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Echistatin, a cyclic RGD peptide, which is an antagonist of αvβ3 integrin (disintegrin), inhibited human osteosarcoma in the chick chorioallontoic membrane (CAM) model and tumor growth and pulmonary metastases in a nude mouse orthotopic model. A high-metastatic variant of human osteosarcoma, 143B-LM4, overexpressing αvβ3 integrin was used. Tumor angiogenesis by high-metastatic variant 143B-LM4 cells in the CAM was significantly inhibited by echistatin (P<0.05) as was overall growth. A doxorubicin (DOX)-echistatin combination inhibited orthotopic tumor growth compared to untreated control (P<0.01) or DOX alone (P<0.05) in nude mice. Tumor-bearing mice treated with the DOX-echistatin combination survived longer than those treated with DOX alone or control PBS (P<0.01 and P<0.01, respectively). Echistatin also inhibited experimental lung metastasis of 143B-LM4 cells in nude mice. These results suggest that DOX in combination with a disintegrin has potential to treat osteosarcoma and that αvβ3 integrin may be a target for osteosarcoma.
A high metastatic variant of 143B osteosarcoma cells (143B-LM4) was isolated in our laboratory by serial orthotopic passage and was found to overexpress αvβ3 integrin, compared to parental cells .
We therefore decided to target αvβ3 integrin as a potential improved therapy for osteosarcoma. Using the 143B-LM4 human osteosarcoma cell line, expressing RFP in the cytoplasm and GFP in the nucleus (143B-LM4-GEP-REP) (Figure (Figure1),1), single cancer-cell seeding in the lung after i.v. injection in real time of osteosarcoma cells was imaged. Lung seeding by 143B-LM4 was greatly inhibited by the anti-β1 integrin monoclonal antibody, AIIB2. AIIB2 also significantly inhibited spontaneous lung metastasis and increased survival of mice with orthotopically-growing143B-RFP .
The in vitro efficacy of the disintegrin echistatin was tested on the 143B-LM4 high-metastatic variant, which over-expresses αvβ3 integrin. Echistatin is an RGD cyclic peptide and an antagonist of αvβ3 integrin. Echistatin inhibited cell proliferation, migration, invasion, and adhesion of 143B-LM4 cells. 143B-LM4 cell proliferation decreased after treatment with echistatin in a time-dependent and dose-dependent manner. In vitro migration and invasion as well as cell adhesion to vitonectin-coated dishes of 143B-LM4 cells were also inhibited by echistatin in a dose-dependent manner .
In the present study, we evaluated echistatin, targeting in combination with doxorubicin , against the 143B-LM4 cell line, in the chick embryo and in orthotopic and experimental-metastasis nude-mouse models.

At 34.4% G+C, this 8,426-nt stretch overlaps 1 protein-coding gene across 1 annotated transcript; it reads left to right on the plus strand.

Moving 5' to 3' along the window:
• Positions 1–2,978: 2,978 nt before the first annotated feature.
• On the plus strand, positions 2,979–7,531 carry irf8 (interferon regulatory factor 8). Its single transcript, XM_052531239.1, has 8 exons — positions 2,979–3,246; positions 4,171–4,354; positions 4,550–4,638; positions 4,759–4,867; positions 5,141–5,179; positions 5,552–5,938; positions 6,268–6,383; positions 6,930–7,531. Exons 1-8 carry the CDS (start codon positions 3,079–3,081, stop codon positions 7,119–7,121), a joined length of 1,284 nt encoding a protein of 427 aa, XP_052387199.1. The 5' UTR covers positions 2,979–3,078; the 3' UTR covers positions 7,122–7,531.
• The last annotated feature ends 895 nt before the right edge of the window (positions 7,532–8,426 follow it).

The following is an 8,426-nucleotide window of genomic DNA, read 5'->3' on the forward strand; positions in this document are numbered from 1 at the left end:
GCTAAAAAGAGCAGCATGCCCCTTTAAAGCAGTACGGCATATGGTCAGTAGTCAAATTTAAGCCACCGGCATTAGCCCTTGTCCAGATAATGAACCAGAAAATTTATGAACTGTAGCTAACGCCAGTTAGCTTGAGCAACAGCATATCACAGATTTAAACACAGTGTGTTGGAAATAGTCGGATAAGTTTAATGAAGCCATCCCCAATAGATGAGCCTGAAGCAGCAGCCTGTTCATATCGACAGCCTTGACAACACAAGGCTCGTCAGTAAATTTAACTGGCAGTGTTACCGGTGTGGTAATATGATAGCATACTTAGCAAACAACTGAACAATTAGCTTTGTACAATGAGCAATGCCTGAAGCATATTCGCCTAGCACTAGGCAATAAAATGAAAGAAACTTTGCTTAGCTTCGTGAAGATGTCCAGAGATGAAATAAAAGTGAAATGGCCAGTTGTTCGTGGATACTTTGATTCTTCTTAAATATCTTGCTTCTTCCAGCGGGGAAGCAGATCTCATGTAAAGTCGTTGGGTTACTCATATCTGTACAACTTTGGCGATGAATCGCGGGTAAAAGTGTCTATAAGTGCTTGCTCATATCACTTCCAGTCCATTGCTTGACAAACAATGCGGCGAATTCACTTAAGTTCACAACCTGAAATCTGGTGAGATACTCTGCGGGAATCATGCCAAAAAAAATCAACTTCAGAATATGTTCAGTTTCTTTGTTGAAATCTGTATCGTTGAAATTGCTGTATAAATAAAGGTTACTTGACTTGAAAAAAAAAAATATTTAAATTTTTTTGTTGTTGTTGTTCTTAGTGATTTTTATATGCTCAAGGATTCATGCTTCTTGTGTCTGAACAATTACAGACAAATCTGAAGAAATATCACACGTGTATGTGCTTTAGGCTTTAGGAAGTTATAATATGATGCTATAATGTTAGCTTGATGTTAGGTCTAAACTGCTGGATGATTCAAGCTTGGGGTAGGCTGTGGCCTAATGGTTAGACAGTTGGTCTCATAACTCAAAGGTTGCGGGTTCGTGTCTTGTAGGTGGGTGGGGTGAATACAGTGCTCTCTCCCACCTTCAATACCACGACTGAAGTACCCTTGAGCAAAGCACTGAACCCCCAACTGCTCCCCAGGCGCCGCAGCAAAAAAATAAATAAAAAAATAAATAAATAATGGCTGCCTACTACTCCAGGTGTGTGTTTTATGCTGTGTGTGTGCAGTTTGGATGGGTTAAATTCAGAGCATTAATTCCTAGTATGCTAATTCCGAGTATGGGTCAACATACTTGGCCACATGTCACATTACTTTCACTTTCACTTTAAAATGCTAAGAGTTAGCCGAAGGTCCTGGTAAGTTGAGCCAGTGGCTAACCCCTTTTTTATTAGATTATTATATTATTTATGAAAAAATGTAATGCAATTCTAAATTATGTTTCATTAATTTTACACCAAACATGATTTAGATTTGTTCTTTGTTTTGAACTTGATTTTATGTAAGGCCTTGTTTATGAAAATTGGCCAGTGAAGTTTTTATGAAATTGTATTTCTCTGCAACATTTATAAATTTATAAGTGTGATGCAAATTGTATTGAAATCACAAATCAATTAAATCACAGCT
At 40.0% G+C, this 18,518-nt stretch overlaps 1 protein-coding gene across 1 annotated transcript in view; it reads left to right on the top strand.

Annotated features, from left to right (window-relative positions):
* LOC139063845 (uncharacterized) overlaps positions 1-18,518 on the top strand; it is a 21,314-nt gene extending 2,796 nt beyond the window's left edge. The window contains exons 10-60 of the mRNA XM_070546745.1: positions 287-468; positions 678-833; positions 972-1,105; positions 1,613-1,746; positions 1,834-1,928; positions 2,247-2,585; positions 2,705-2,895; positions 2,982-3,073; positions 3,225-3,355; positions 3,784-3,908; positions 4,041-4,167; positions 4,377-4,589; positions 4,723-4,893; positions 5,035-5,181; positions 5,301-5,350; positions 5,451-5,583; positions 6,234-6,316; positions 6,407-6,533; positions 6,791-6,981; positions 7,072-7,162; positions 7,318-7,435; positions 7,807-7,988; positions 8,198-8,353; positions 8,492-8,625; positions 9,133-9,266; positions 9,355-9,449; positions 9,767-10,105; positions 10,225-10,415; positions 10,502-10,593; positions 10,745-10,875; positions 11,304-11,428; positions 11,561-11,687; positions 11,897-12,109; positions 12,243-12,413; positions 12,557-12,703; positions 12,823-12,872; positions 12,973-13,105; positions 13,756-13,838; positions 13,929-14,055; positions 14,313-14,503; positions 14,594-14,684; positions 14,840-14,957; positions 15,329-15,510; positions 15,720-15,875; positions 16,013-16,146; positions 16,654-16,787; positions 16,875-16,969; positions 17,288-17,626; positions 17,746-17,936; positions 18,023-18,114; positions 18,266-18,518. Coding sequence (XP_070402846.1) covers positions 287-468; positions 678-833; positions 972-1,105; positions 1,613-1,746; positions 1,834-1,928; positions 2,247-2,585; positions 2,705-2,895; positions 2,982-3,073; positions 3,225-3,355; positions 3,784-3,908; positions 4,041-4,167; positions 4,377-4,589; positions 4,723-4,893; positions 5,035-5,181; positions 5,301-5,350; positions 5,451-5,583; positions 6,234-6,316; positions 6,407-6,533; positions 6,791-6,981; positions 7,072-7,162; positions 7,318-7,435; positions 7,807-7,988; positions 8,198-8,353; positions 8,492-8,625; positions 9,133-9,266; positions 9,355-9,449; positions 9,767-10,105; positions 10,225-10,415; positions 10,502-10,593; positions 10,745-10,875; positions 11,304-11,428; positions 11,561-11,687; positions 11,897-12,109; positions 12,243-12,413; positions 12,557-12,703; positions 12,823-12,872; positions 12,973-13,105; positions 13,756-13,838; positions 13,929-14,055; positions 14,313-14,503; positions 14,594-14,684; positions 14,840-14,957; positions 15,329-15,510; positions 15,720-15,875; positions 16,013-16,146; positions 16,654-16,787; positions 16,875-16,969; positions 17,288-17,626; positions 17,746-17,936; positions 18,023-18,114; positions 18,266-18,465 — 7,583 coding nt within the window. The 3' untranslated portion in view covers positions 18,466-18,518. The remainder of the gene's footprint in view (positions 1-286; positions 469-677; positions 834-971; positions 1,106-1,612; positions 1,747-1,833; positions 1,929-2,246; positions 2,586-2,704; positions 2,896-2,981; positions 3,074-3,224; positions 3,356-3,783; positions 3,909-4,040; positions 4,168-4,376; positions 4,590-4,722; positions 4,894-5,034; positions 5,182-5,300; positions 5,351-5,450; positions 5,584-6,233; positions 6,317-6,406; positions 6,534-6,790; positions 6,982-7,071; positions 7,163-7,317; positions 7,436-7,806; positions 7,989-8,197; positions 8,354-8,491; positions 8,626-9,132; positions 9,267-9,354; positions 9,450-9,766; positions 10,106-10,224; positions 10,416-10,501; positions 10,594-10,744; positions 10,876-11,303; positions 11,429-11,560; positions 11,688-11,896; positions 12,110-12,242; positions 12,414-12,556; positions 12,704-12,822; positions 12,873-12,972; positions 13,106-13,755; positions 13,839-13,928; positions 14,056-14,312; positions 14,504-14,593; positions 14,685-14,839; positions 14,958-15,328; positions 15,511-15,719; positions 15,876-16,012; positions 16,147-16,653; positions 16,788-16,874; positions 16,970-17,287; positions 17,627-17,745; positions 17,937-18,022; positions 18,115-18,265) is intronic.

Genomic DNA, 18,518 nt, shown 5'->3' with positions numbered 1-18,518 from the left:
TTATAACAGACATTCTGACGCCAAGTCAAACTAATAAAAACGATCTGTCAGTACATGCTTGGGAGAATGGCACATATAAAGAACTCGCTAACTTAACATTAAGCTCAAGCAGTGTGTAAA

Angiogenesis was initiated with fragments of the 143B-LM4 tumor implanted on the chorioallantoic membrane (CAM). After 24 hr, the embryos received a single inoculation of the echistatin or control PBS. Forty-eight hr after echistatin administration, tumor-induced angiogenesis by 143B-LM4 cells in the CAM was significantly inhibited by echistatin (P < 0.05) (Figure 2A, 2B). Tumor regression was also observed after treatment with echistatin compared to control PBS (Figure 2A, 2B).
The efficacy of a DOX-echistatin combination in the orthotopic 143B-LM4 tumor model in nude mice was determined. 143B-LM4 cells were transplanted in the tibia of 15 nude mice, and they were allowed to grow to palpable size. Mice were divided into three groups (5 mice PBS, 5 mice DOX, and 5 mice DOX-echistatin combination). Tumors were treated with intravenous injections of DOX (5 μg); DOX (5 μg) echistatin (4 μg); or PBS (100 μl) at one-week intervals. Four weeks after implantation of 143B-LM4 cells, the average primary tumor volume in the DOX-echistatin combination group was significantly smaller than that of the untreated control (p < 0.01) and that of the DOX-only (p <0.05) (Figure (Figure3A3A & 3B). No adverse effects of DOX, DOX-echistatin combination, or PBS intravenous injection, such as body weight loss, were observed. Tumor-bearing mice treated with the DOX-echistatin combination survived longer than those treated with DOX alone or control PBS (P<0.01 and P<0.01, respectively) (Figure (Figure3C).3C). By day 35, all PBS control mice had to be euthanized. By 42 days, all mice treated with DOX were also euthanized due to tumor size. Two mice treated with the DOX-echistatin combination were euthanized by days 44 and 57, respectively. The remaining three mice treated with DOX-echistatin combination were alive up to three months from the time of tumor transplantation. No significant mouse body weight loss was observed in the treated groups compared to the control.
To determine whether echistatin could inhibit osteosarcoma experimental lung metastases, 143B-LM4 cells pretreated with echistatin were injected into the tail veil of nude mice. Untreated mice were used as the control. In another group on the following day, the mice were treated intravenously with echistatin (0.1 mg/kg). Lung samples were harvested from all of the mice one week after 143B-LM4 injection and imaged under fluorescence microscopy. The total number of metastases per lung was counted and averaged among the mice. Control mice had an average number of 105.8 pulmonary metastases. In contrast, mice treated with echistatin intravenously or in vitro had an average number of 25.3 or 10.2 experimental metastases, respectively (P < 0.01 and P < 0.01, respectively vs. untreated control) (Figure (Figure4A4A & 4B).
Future studies will examine the cellular, histological and angiogenic effects of echistatin on both primary tumors and lung metastasis.
DOX is the one of the most frequently used drugs to treat osteosarcoma . In the present study, there was a significant decrease in tumor size of a high-metastatic variant osteosarcoma, 143B-LM4 that overexpresses αvβ3 integrin in mice treated with the combination of DOX and echistatin compared to DOX alone or untreated controls. These results suggest that DOX in combination with echistatin has clinical potential in osteosarcoma. Since echistatin is a disintegrin, the results of the present study suggest αvβ3 integrin may be a target in osteosarcoma.